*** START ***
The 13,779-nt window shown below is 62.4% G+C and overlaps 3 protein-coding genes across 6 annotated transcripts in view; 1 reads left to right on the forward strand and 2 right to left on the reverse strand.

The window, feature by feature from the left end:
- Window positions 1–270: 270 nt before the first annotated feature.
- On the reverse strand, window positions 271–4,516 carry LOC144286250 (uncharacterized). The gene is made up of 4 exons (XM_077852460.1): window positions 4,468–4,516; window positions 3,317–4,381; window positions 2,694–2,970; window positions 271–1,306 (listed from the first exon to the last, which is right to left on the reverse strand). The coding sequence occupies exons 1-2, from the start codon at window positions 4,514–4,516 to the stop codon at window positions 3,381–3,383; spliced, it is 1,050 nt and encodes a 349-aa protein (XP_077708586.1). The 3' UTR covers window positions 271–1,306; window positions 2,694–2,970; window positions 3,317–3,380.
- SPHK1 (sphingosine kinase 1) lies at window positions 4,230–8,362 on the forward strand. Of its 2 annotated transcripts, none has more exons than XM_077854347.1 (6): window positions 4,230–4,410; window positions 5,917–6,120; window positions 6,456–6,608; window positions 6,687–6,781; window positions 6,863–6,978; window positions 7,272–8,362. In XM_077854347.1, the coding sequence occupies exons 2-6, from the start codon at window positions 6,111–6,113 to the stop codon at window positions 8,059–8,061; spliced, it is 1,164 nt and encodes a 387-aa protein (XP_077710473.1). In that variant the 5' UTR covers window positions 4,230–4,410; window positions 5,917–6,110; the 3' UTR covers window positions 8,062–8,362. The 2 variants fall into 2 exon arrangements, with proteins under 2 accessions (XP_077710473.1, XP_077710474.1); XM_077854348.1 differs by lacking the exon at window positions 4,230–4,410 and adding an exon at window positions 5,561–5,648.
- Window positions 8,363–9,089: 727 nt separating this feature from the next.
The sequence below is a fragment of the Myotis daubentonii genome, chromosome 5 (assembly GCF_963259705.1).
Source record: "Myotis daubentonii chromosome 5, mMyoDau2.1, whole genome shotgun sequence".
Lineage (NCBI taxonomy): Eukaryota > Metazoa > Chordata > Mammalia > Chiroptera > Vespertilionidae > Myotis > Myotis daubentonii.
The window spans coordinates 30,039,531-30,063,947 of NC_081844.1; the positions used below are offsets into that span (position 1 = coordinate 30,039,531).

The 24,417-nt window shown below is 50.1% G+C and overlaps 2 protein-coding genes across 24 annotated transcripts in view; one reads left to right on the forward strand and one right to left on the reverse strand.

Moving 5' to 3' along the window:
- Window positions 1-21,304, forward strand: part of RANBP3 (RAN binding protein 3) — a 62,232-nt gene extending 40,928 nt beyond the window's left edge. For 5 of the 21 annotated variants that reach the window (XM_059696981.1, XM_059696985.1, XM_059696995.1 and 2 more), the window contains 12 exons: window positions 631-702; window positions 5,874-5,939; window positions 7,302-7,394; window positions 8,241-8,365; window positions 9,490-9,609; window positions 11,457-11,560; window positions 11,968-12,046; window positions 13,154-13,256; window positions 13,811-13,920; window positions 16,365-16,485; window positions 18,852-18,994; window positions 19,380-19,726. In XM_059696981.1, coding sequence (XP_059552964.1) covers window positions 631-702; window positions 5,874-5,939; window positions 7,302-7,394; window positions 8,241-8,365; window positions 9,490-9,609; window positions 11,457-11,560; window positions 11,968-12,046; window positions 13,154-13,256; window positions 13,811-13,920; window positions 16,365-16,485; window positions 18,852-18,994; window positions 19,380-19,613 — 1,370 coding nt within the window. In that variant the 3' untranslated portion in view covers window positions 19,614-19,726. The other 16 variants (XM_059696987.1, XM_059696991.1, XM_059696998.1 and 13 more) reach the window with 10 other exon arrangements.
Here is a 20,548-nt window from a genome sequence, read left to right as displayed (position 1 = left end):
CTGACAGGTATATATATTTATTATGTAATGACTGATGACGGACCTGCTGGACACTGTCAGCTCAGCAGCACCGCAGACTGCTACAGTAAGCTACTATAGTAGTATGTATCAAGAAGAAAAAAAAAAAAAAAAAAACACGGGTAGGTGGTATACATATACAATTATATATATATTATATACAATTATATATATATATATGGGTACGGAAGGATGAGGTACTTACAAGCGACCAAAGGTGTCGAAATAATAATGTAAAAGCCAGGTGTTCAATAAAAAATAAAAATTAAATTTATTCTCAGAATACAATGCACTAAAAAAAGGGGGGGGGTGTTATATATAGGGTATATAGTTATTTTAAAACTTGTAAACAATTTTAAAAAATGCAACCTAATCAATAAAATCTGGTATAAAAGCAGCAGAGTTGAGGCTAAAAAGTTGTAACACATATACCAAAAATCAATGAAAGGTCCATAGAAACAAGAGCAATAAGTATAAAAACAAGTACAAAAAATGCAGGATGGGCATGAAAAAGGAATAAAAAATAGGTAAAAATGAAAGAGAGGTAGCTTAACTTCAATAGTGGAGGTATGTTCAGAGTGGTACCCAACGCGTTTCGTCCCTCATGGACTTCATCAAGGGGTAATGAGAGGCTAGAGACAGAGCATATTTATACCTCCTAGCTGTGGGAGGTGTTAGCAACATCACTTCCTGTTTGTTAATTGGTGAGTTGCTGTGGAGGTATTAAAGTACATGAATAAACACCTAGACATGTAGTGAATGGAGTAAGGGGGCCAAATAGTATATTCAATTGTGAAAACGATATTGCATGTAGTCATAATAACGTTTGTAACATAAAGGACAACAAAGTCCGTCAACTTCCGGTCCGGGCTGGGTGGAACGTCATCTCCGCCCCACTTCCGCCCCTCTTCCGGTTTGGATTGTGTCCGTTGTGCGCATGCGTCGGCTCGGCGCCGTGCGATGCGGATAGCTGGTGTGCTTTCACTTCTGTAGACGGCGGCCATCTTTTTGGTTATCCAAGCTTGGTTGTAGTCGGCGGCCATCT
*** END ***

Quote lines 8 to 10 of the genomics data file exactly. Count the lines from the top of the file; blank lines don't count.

Source record: "Myotis daubentonii chromosome 5, mMyoDau2.1, whole genome shotgun sequence".
Lineage (NCBI taxonomy): Eukaryota > Metazoa > Chordata > Mammalia > Chiroptera > Vespertilionidae > Myotis > Myotis daubentonii.
The window spans coordinates 30,039,531-30,063,947 of NC_081844.1; the positions used below are offsets into that span (position 1 = coordinate 30,039,531).